Posts Tagged With: Natacha Rambova
“Natacha was immensely admired wherever we went. But I became rather angry about that. In one of the cafes, we stopped at for supper, there was a group of officers present and they sat there, boldly, without attempt at camouflage, looking her up and down. I was just about getting ready for a good fight. Then it came to me that I probably did the same thing before I left Italy. I had forgotten that it is almost a custom of the country, a habit. But I felt resentment, because it really wasn’t a look of curiosity, polite or otherwise, It was a sort of mental undressing. The very boldness with which they did it should have disarmed me. For all the boldness of it, because of the boldness of it, I suppose, there was also a sort of naive innocence. It was stripped of all subterfuge, all attempt at concealment. In America, decidedly, had such an event taken place, I would have risen and smashed the offenders in their several jaws”. – Rudolph Valentino
It is with sadness that we announce the death of Helen Elizabeth Ducey, on March 25, 2021, at age 96. Born and raised in New Milford, CT, the daughter of Francis and Mary Reynolds, Helen was a lifelong resident of New Milford. Helen was predeceased by her husband of 68 years, Edward M. Ducey. She is survived by her three children and family members: her daughter, Susan Boldi and son-in-law, Fred; her sons, Richard Ducey and Kevin Ducey; grandchildren, Erin Boldi, and Christopher Boldi and his wife, Amanda, and their son, Mario, who is Helen’s only great-grandchild. She is also survived by one sister, Jane Lathrop of New Milford. She was predeceased by her sisters Marion Taylor and Lorraine Keilty. She is also survived by her brother-in-law, John Ducey and his wife Nancy. She leaves many nieces and nephews. A special thank you goes to Cindy Day who gave friendship and care to Helen for such a long time. Helen developed a love of dogs as a young girl, and that love continued as an adult with her beloved poodles and Yorkies. Helen developed a fashion sense starting when she was a schoolgirl helping to make her own stylish outfits. Her fashion style matured along with the times and she often modeled outfits at the boutiques and department stores at the urging and to the delight of the salespeople. She had a green thumb and, along with her late husband, Edward, filled the outdoors with beautiful trees, shrubs, and flowers; yellow roses were her favorite flower. She and Edward also loved to decorate both inside and outside every Christmas, and their house overflowed with holiday decorations.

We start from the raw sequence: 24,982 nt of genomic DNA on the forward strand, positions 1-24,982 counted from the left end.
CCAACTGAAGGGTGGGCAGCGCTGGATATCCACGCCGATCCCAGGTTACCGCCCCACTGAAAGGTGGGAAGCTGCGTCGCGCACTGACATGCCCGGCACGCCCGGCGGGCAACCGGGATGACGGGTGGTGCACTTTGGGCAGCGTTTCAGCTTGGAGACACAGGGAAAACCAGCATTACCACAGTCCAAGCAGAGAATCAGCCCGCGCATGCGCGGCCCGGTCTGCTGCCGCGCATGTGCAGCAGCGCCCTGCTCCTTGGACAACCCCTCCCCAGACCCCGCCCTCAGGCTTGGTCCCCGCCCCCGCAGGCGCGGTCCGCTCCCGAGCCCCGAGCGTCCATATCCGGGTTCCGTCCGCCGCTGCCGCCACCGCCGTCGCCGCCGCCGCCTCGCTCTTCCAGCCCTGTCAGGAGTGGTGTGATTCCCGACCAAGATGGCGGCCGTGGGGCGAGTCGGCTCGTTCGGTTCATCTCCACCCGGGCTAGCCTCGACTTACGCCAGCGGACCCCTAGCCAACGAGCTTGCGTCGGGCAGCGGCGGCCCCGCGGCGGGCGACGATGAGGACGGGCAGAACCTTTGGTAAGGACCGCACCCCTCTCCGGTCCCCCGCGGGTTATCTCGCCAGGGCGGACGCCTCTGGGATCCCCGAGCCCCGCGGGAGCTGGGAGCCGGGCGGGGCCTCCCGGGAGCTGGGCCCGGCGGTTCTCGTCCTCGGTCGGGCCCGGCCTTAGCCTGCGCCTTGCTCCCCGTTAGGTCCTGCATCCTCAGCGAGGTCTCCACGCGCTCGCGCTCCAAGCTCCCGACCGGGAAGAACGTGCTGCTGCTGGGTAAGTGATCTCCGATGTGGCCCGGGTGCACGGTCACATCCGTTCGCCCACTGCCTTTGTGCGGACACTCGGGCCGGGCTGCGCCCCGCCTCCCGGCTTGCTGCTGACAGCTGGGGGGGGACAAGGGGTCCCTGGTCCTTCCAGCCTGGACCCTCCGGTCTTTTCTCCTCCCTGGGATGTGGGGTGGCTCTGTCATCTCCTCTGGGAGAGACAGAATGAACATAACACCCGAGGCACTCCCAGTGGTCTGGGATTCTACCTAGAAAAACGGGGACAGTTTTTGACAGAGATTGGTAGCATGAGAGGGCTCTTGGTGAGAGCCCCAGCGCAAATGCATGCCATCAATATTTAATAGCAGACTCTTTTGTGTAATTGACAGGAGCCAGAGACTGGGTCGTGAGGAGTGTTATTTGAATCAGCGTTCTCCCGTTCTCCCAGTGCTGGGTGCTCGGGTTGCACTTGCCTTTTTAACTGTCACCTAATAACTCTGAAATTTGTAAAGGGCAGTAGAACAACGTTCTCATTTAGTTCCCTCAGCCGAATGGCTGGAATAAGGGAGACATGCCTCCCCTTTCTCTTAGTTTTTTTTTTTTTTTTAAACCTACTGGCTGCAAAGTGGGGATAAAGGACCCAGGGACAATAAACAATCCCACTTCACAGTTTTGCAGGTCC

One of the many happy times in Helen’s life was when she served as chauffeur/companion to Natacha Rambova, a dancer, playwright, and actress who was once the wife of silent screen star Rudolph Valentino. Miss Rambova, who lived in New Milford for several years prior to her death, didn’t drive, so she relied on Helen for transportation and companionship on weekly trips to New York City, as well as on brief outings around New Milford. When Natacha Rambova passed Helen took care of her beloved Yorkies.
Today is National Silent Movie Day and to celebrate this wonderful global event, I am contributing the following article “Rudy’s Influence on the Silent’s” to the National Silent Movie Day Blogathon. I would like to thank both “Silentology Blog” and “In the Good Old Days of Classic Hollywood Blog” for hosting this event.